While reading a debate from 1829 out of curiosity for the Christian Restoration Movement and skepticism before Darwin, the real choices between agnostic atheism and Christian faith stand apart. The debate is one between a Christian preacher, Alexander Campbell, and a skeptic, Robert Owen. Owen opposed all religion as false and Campbell defended Christianity. Each man was more than qualified to defend his position. Now, I may have more favorable points from this debate later, but for now, one point stands out in the context of the early spread of the Christian faith in contrast to opposing beliefs. Campbell’s words are revealing,

“On the one side superstition and the sword, the mitred hand and the sceptered arm combine; on the other, almighty truth alone pushes on the combat. Under these fearful odds the truth triumphs, and shall the advocates of such a cause fear the context now?

Yes, my fellow-citizens, not a king nor a priest smiled upon our faith until it won the day. It offered no lure to the ambitious; no reward to the avaricious. It offered no alliance with the lusts of the flesh, the lusts of the eyes, nor the pride of life. It disdained such auxiliaries. It aimed not so low. It called for self-denial, humility, patience, and courage, on the part of all its advocates; and promised spiritual joys as an earnest of eternal bliss. By the excellency of its doctrine, the purity of its morals, the rationality of its arguments, the demonstration of the Holy Spirit, and the good example of its subjects, it triumphed on the ruins of Judaism and idolatry. The Christian volunteers found the yoke of Christ was easy and his burden light. Peace of mind, a heaven-born equanimity [composure], a good conscience, a pure heart, universal love, a triumphant joy, and a glorious hope of immortal bliss, were its reward in hand. An incorruptible, undefiled, and unfading inheritance in the presence of God, with the society of angels, principalities and powers, of the loftiest intelligence and most comprehensive knowledge, brighter than the sun, in the glories of light and love eternal, are its rewards in future.

But now, let us ask, what boon [blessing], what honor, what reward have our opponents to offer for its renunciation? Yes, this is the question which the sequel must develop. To what would they convert us! What heaven have they to propose! What immorality to reveal! What sublime views of creation and a creator! What authentic record of the past! What prophetic hope of the future! What account of our origin! What high ultimatum of our destiny! What terrors have they to offer to stem the torrent of corruption! What balm and consolation to the sons and daughters of anguish! To these and a thousand kindred questions, they must, and they will answer, none; none at all. They promise to him that disbelieveth the Founder of the Christian religion; to him that neglects and the salvation of the gospel; to him who tramples underfoot the blood of the New Institution, and insults the Spirit of favor; to him who traduces [slanders] Moses, Daniel, and Job; to him who vilifies Jesus, Paul, Peter, James, and John; to him who devotes his soul to the lusts of the flesh; who disdains heaven; who defies his appetites; who degrades himself to a mere animal, and eulogizes philosophy; to this man they promise eternal sleep, and everlasting death. This is the faith, the hope, and joy, or which they labor with so much zeal, and care, and pain” (Campbell Owen Debate. Nashville: McQuiddy Printing Company, 1946.)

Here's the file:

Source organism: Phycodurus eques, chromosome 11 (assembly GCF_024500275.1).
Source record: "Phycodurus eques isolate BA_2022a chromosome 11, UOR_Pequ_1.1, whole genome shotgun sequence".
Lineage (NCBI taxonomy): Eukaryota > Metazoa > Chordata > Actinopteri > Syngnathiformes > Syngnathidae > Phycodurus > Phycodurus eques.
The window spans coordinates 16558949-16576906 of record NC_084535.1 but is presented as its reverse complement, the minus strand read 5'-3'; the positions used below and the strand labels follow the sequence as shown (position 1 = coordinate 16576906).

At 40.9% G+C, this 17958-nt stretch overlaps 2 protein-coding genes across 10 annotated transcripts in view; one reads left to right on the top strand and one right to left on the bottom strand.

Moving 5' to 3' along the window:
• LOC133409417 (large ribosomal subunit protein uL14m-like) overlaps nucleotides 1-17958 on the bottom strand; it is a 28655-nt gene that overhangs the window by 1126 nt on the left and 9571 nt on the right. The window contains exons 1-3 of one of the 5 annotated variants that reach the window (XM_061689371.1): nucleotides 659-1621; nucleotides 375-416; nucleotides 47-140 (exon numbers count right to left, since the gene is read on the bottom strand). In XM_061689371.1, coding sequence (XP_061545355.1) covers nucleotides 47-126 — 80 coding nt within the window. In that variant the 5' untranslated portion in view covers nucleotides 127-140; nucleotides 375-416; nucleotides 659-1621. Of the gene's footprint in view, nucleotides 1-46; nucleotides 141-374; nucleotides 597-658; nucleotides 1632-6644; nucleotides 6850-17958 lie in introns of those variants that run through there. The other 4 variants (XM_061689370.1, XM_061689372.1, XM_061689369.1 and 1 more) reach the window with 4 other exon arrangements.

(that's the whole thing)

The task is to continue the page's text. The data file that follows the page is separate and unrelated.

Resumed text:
What really is the alternative to Christ? What are the great things that one looks unto apart from Christ? Even though “all that is in the world” appeals to my own desires, “the lust of the flesh and the lust of the eyes and the pride of life”. These do not appeal to my conscience with my thoughts accusing or even excusing me while Christ’s Law is written on my heart. I would rather have a pure conscience than satisfied flesh, eyes filled with pleasure, and all the power and possessions of the world, which I can never obtain for the desires of a body that will eventually turn to dust. “For what is a man profited if he shall gain the whole world and lose his own soul? Or what shall a man give in exchange for his soul?”

The non-believer will try to extract some of God’s ideals, love and truth, from this world, but they will never strive to live apart from “the lust of the flesh and the lust of the eyes and the pride of life”.